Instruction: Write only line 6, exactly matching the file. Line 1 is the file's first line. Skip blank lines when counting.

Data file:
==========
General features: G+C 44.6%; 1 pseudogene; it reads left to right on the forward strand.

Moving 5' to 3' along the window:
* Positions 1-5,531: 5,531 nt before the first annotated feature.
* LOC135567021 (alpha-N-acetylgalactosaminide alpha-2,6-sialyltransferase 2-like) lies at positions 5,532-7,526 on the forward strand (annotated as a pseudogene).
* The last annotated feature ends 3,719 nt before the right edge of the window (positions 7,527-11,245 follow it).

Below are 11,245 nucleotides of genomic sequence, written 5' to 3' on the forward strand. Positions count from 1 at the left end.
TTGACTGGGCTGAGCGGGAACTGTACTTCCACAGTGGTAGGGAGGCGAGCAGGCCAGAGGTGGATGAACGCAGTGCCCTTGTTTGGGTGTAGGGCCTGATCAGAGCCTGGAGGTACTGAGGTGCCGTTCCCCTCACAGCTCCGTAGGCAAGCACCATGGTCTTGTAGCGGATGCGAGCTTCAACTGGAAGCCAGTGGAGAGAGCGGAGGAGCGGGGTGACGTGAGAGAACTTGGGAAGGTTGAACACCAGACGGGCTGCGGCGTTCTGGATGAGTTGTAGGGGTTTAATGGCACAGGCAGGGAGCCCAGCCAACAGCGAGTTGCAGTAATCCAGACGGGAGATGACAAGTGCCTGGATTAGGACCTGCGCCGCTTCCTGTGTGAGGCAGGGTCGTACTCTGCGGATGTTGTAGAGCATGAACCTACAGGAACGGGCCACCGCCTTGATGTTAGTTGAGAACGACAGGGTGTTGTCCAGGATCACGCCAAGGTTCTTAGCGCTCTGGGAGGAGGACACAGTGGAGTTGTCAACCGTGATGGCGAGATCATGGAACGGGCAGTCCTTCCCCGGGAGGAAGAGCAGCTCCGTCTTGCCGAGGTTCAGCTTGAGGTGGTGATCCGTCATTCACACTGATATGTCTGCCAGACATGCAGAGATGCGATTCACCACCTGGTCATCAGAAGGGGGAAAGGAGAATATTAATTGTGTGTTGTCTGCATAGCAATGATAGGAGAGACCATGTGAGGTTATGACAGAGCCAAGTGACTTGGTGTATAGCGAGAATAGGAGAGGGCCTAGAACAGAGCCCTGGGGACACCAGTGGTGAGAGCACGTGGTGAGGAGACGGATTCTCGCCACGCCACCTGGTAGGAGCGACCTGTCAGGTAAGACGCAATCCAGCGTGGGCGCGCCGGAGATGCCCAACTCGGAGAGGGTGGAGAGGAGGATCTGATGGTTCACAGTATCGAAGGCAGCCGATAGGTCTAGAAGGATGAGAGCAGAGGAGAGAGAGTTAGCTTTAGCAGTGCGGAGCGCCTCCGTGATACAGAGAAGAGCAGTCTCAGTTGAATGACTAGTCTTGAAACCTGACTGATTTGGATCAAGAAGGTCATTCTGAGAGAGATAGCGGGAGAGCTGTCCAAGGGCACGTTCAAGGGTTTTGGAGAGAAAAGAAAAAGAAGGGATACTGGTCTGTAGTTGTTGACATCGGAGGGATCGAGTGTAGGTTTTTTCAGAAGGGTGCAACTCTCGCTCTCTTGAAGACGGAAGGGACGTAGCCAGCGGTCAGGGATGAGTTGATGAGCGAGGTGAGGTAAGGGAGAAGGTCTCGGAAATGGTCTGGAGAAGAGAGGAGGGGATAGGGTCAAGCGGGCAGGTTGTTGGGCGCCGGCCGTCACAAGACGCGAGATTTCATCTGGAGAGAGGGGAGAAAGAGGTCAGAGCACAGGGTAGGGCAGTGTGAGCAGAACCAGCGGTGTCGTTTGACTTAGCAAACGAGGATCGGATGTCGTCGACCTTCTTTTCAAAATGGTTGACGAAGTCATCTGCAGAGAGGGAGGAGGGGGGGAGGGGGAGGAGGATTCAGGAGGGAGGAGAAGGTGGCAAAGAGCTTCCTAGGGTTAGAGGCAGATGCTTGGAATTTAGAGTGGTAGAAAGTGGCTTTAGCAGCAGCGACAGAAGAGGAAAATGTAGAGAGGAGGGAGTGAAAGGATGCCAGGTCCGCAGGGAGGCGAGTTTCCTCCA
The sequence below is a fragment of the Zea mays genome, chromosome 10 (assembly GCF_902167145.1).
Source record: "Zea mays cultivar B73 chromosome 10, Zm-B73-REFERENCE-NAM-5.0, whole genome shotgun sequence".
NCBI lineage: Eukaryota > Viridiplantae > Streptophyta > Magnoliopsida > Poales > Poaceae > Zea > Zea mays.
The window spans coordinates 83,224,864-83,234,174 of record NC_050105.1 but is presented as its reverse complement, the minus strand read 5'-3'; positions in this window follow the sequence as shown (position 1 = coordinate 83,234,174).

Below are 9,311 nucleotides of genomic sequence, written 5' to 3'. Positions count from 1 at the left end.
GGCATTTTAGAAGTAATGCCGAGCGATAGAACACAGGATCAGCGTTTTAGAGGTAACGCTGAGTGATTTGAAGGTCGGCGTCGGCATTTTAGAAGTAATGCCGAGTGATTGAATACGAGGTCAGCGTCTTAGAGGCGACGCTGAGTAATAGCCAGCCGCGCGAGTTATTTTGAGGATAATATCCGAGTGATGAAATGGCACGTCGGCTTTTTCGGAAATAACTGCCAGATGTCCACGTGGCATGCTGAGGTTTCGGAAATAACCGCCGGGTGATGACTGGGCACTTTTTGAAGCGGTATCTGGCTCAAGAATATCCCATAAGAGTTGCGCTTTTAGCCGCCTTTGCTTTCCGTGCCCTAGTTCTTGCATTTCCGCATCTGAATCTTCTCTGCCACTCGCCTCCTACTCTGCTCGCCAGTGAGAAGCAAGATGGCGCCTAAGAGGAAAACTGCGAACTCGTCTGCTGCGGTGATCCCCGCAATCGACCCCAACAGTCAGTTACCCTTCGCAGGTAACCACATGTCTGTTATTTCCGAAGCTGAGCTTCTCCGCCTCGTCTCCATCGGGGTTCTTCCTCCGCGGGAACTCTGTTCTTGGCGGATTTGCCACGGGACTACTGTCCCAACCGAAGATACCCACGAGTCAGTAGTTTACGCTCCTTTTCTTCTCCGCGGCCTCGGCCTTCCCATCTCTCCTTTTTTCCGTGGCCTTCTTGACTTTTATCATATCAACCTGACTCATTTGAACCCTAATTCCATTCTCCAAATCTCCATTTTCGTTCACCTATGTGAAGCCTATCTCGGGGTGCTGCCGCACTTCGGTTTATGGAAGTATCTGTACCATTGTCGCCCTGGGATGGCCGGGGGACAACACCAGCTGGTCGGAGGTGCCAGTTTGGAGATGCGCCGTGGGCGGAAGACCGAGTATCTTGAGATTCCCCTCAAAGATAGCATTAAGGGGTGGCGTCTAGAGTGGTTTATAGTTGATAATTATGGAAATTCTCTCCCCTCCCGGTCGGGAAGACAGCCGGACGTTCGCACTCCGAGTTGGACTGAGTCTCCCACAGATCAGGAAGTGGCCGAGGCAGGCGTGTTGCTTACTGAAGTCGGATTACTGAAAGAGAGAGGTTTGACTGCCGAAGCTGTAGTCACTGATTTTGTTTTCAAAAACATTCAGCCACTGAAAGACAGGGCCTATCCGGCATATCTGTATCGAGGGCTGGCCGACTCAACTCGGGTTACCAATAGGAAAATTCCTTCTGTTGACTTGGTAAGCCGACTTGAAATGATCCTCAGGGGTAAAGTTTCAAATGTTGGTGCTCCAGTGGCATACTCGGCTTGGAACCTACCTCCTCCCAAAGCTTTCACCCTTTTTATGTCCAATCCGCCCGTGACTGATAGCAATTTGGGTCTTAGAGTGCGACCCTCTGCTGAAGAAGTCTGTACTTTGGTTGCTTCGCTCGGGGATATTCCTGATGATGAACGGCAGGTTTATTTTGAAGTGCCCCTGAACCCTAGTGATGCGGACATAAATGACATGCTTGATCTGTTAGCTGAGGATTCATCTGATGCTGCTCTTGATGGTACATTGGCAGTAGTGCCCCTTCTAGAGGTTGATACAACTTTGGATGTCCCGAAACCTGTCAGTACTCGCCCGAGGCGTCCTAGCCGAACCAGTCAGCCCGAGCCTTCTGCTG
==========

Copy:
Below are 11,245 nucleotides of genomic sequence, written 5' to 3' on the forward strand. Positions count from 1 at the left end.